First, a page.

Imagining how #hexology could enrich museums and theme parks opens up a mind-fest of possibilities and ideas, so many stories to tell and so many different ways to tell them. What if they had the power to write those stories into space and places for visitors to discover?
The discovery experience may start with an advert in a magazine, a brochure in the tourist information office or with a poster in the street. Once inside the attraction, information is layered, buildings are divided into sections and narratives broken into themes; within themes there are chapters and then micro-stories for every exhibit on display.
Imagine augmenting this experience digitally, using a platform that makes it as easy to write a story into an object, space or place, as it is to update your favourite social networking site. The magazines, brochures and posters are now connected and enriched with digital content; the entrances, sections, chapters and exhibits enhanced with digital stories!
Creating this digital experience would require a platform that gives control over the many different levels of information. From top level stories that introduce a theme to the lower level micro-stories, different technologies are needed to deliver different kinds of information with different levels of granularity; and this is where #hexology steps in.
#hexology combines proximity and location based tagging technologies into one powerful environment that is flexible and easy to use. That’s why we get so excited about the museum and theme park opportunity, the user scenarios would test and stretch every aspect of our technology portfolio – it’s our Mount Everest – the very pinnacle of what #hexology can do.
To distinguish the opportunity hexology has created, consider the following.
- The #hexology app is free!!!
- Curators can use the #hexology app to publish digital content in a space or a place.
- Visitors can use the #hexology app to discover the digital content the curators have published.
- Curators would not need to engage a software development specialist to fit an expensive bespoke installation.
- Visitors can use their smartphones, keep the information they discover and relive their experience when they get home.
- Published information is easy to update, new content gets sent automatically to anyone who has picked up the source.
Suddenly, a community has formed around an exhibit and people can use the stream to add their voice too, now it’s a conversation! We’ve added moderator controls which includes turning off the option to allow others to add feedback, so it’s in your control and discretion to use.
So how can I use #hexology app to get started? Starting from high level to low-level here are some thoughts>
- GPS – Location aware (cannot be moved) – internet dependent
Writing information into a GPS location allows curators to publish information about their exhibits outside of a Museum, imagine adding an article to a historic site. Visitors to the site would then pick up the article when they walk into the region of those GPS co-ordinates and the story would reveal additional information that would led them (via maps) to another location. The good thing about GPS is that you don’t need to create anything such as a QR code or an NFC tag. The down-side of GPS is that it is not very accurate and performs badly indoors, so you couldn’t use GPS to share content about a small exhibit that is sharing a display case with many other exhibits.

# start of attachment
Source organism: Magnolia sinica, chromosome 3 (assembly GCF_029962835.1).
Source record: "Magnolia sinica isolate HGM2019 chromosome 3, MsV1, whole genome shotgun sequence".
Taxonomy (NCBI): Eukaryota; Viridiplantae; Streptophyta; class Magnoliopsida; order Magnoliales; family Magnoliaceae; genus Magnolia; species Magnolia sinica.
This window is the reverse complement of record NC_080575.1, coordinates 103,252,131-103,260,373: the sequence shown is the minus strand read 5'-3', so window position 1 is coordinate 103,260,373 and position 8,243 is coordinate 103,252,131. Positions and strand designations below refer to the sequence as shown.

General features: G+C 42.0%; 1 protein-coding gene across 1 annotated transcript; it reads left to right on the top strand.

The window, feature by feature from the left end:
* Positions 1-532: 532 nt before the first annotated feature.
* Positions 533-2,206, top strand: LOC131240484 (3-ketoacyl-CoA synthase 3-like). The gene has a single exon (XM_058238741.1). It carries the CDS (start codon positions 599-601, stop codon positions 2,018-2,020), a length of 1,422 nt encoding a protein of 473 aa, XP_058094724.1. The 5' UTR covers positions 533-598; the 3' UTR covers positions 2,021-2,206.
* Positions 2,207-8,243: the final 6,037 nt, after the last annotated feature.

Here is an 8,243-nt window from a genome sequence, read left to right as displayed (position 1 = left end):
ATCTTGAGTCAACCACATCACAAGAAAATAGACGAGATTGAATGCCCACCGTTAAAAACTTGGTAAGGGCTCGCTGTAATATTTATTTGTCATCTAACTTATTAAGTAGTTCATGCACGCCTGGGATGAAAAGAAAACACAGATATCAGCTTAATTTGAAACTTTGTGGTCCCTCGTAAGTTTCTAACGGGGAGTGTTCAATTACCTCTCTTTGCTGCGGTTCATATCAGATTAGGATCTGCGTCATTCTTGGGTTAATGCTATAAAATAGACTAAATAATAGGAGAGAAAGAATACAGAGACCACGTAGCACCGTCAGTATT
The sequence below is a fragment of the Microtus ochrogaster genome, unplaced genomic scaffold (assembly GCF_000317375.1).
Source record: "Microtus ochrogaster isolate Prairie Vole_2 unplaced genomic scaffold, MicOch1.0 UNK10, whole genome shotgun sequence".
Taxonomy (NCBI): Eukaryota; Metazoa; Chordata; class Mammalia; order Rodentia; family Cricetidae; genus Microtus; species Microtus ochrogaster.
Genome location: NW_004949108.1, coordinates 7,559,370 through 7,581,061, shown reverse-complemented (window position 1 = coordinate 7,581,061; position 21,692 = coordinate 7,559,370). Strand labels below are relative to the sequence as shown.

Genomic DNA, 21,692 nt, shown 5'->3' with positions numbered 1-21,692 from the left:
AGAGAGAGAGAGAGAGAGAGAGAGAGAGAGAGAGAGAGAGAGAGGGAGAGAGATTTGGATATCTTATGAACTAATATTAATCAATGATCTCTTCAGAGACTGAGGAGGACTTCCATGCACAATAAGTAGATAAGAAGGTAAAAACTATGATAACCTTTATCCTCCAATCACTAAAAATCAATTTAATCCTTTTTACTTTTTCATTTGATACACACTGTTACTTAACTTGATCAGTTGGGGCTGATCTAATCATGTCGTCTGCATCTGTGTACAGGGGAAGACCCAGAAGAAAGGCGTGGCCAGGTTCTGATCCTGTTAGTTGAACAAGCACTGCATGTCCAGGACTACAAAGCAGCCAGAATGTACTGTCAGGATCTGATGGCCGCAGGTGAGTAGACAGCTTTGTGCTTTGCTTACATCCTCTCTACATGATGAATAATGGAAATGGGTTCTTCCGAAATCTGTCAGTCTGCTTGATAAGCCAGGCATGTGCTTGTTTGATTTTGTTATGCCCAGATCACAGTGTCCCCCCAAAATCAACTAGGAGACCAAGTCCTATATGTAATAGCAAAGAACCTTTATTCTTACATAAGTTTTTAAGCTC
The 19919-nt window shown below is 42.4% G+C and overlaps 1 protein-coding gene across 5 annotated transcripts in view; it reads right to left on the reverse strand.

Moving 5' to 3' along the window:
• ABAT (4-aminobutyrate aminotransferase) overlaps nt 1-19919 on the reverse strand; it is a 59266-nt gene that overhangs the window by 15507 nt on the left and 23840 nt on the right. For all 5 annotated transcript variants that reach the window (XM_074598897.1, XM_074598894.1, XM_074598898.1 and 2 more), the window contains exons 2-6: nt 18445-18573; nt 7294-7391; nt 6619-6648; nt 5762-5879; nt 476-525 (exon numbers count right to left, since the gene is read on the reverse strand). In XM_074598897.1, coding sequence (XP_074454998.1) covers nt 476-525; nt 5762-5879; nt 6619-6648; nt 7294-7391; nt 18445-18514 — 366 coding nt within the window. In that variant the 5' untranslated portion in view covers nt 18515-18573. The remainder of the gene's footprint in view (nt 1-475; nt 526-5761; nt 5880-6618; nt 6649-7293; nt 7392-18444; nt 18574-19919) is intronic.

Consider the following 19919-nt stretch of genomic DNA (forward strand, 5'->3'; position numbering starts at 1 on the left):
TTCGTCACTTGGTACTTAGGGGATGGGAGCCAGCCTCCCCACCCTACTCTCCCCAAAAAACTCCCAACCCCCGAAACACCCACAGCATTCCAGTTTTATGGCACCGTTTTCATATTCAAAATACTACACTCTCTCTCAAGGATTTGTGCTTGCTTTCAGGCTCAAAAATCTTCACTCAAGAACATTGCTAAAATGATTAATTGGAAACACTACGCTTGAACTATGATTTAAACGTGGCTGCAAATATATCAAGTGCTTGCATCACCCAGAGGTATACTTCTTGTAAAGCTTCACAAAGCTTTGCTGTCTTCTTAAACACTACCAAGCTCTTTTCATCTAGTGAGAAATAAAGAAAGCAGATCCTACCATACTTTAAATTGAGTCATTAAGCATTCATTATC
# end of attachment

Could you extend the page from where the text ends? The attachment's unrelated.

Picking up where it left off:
- #hex – Proximity Beacon – no internet needed
Write a message into #hex and broadcast it to anyone that walks in to proximity, without the use of an internet connection. With a radius of 25m, #hex creates the possibility to share something special with a visitor in a certain part of the building. Putting a #hex at the entrance could send a welcome message along with an introduction, or some directions.
- QR Codes – Easy to use
Using the #hexology app to generate a QR code and then write a story into it is a simple way to get information into a specific location. Visitors are then able to pick up the story by scanning the QR code with the #hexology app, placing QR codes next to an exhibit helps the visitor understand that the content relates to a particular exhibit. The good thing about the #hexology app is that the QR codes are automatically generated when you create your story content and then you can use the QR code in any printed material, this way people can scan content that has been circulated through a local newspaper or magazine. QR codes are free to create and easy to distribute.
- NFC – Easy to hide
Contactless smart-cards and stickers are easy to hide, they can be woven into the bindings of a book for example. Buy an object in the shop, take it home and no-one would know that there is a digital story inside. NFC stickers vary in price and at present only the Android version of the #hexology app is able to read and write information into an NFC tag, even though NFC reader is now in the latest iPhone (6 & 6s) Apple doesn’t allow developers (like us) to access it.
Embedding audio via Soundcloud and Video via youtube, empowers curators and designers with an ability to enrich all of the spaces and places they create with multimedia content.
#hexology has created an ability to write stories into objects, spaces and places through its free app and low-cost bluetooth beacon. Combined, the #hex beacon and the free #hexology app gives Curators and theme park designers an easy to use, powerful and flexible environment to spread digital magic around the world for others to discover.